U.S. new home sales in May fell more than expected while consumer confidence in June fell to a 10-month low amid anxiousness about jobs and the business climate, adding to signs of sluggish economic growth this year.
Sales of new U.S. homes fell 1.6 percent last month to an annual rate of 915,000 from a downwardly revised rate of 930,000 in April, the Commerce Department said on Tuesday. Analysts had been looking for May new home sales of 925,000.
The news was not all bad though with home prices inching up 1.5% after a steep decline in April but housing remains a problem for the economy.
"Housing's contribution to (economic) growth will be negative in both the second quarter and the third quarter," said Steven Wood, chief economist at Insight Economics in Danville, California.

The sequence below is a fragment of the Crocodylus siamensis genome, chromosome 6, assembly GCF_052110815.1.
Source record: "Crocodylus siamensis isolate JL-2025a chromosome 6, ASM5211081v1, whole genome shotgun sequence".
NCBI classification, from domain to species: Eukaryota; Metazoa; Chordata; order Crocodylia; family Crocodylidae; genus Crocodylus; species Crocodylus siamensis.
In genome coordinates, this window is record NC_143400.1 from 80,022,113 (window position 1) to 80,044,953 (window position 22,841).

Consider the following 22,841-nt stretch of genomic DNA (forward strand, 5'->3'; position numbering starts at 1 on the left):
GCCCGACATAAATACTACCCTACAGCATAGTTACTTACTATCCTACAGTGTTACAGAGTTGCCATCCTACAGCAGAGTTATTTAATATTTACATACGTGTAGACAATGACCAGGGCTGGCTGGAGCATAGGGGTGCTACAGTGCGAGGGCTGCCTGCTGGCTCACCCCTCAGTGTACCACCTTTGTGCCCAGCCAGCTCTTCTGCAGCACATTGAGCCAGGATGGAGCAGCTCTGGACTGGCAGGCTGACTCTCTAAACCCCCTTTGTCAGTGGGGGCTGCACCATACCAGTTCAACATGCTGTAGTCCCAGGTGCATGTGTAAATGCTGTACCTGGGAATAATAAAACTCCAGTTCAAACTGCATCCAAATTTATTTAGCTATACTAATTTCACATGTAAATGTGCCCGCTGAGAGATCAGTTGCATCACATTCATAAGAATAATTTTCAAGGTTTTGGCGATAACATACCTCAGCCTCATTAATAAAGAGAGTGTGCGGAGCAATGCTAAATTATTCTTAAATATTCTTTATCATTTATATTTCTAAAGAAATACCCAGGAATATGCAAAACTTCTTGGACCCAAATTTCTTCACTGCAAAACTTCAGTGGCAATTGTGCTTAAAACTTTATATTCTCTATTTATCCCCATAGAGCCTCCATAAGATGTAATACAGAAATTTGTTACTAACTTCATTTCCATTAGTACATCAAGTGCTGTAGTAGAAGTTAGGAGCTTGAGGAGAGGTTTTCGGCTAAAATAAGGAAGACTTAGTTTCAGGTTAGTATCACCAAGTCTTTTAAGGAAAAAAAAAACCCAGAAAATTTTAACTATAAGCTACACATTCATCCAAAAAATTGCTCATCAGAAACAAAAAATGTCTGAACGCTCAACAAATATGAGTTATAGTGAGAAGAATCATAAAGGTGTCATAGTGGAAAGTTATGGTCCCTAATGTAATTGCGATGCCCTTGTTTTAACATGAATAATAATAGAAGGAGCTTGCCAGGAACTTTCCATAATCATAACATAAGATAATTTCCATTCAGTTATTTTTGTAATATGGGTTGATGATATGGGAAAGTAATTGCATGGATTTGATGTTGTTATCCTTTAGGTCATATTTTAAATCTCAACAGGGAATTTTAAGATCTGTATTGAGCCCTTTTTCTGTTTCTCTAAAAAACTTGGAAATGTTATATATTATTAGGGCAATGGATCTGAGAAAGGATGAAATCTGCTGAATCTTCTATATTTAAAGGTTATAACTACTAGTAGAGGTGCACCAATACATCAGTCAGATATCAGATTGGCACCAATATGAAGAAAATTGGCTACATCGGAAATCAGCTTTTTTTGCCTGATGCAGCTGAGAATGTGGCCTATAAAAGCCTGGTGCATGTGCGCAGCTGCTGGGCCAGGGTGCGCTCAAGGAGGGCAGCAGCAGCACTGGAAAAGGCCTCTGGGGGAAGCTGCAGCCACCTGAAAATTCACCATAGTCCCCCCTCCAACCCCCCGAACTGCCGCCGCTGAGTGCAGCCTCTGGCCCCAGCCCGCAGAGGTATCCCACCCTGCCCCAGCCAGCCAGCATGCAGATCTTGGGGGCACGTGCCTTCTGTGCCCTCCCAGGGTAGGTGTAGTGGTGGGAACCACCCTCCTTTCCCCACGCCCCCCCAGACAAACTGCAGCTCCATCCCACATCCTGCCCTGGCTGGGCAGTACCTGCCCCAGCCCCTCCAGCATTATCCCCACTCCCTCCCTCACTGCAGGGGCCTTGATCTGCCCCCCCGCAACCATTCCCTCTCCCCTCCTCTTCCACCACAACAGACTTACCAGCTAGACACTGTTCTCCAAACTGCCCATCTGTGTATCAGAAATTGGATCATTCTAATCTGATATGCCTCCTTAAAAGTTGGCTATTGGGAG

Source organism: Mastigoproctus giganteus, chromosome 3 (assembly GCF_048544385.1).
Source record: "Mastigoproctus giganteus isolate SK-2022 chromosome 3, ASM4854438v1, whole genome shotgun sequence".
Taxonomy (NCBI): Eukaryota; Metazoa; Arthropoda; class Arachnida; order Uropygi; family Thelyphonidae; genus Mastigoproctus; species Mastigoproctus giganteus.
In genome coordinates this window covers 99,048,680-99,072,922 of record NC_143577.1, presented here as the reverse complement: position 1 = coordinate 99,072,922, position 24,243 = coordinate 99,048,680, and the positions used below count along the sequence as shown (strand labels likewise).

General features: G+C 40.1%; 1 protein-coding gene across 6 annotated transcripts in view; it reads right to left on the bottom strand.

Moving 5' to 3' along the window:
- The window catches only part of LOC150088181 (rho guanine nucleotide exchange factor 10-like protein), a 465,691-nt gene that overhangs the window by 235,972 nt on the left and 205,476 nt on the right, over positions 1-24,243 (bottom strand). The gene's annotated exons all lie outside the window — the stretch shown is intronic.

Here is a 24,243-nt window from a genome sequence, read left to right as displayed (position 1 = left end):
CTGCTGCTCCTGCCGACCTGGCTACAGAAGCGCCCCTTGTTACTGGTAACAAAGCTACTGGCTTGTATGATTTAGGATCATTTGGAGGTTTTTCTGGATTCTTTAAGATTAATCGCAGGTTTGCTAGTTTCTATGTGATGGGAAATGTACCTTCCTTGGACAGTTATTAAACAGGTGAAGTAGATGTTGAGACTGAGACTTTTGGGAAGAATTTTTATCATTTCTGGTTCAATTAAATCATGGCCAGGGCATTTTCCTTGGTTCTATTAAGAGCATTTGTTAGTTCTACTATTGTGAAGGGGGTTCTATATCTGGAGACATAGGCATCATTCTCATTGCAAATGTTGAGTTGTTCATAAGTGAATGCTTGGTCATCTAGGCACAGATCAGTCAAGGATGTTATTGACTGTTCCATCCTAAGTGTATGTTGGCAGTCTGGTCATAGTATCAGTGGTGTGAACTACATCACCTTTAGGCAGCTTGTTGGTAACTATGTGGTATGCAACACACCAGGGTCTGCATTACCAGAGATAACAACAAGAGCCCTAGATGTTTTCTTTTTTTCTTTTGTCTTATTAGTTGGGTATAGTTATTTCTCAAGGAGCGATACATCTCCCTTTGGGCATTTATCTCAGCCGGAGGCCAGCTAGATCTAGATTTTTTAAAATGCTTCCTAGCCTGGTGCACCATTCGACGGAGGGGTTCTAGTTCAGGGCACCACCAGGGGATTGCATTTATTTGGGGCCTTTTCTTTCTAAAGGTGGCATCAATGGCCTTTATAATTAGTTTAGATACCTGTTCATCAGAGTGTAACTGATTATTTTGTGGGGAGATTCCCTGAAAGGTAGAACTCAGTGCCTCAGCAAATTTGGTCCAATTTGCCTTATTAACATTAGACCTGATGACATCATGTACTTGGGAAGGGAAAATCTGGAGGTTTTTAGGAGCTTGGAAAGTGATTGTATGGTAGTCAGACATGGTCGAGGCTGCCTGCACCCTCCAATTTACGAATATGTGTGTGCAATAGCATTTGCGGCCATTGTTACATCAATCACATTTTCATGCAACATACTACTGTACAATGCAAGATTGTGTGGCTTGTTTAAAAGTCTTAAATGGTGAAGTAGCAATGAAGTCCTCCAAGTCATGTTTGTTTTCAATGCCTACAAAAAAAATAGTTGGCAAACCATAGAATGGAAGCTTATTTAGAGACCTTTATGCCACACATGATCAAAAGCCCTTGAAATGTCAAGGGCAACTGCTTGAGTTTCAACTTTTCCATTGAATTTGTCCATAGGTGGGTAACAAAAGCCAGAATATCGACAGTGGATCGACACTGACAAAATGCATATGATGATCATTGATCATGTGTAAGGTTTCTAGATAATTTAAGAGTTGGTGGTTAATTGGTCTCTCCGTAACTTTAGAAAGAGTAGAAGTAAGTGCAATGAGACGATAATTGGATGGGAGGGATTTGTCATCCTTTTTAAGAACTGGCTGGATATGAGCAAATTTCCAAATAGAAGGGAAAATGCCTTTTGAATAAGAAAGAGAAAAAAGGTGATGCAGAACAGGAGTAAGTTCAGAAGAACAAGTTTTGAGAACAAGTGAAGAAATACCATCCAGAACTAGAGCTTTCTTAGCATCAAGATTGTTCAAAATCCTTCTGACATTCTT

With nearly $100 billion in subprime mortgages adjusting before the end of the third quarter we could see foreclosures rise even more. That rise would certainly hurt prices and contribute to the consumers unease over the economy.
The Conference Board said its index of consumer sentiment fell to 103.9 this month, the weakest since August 2006, from an upwardly revised 108.5 in May. Economists polled by Reuters had been looking for a reading of 105.5.
The data as a whole had little impact on the bond market, but stocks erased early gains on the relatively gloomy economic news.
The most important thing to remember is that consumer spending is two thirds of the economy. If consumers have fear about the future they will pull back on spending and cause the very problems they hope to avoid. I have said for some time that I beleive the U.S. economy will slip into a recession before the end of the year. If that happens it is hard to see how any Republican can win the White House.
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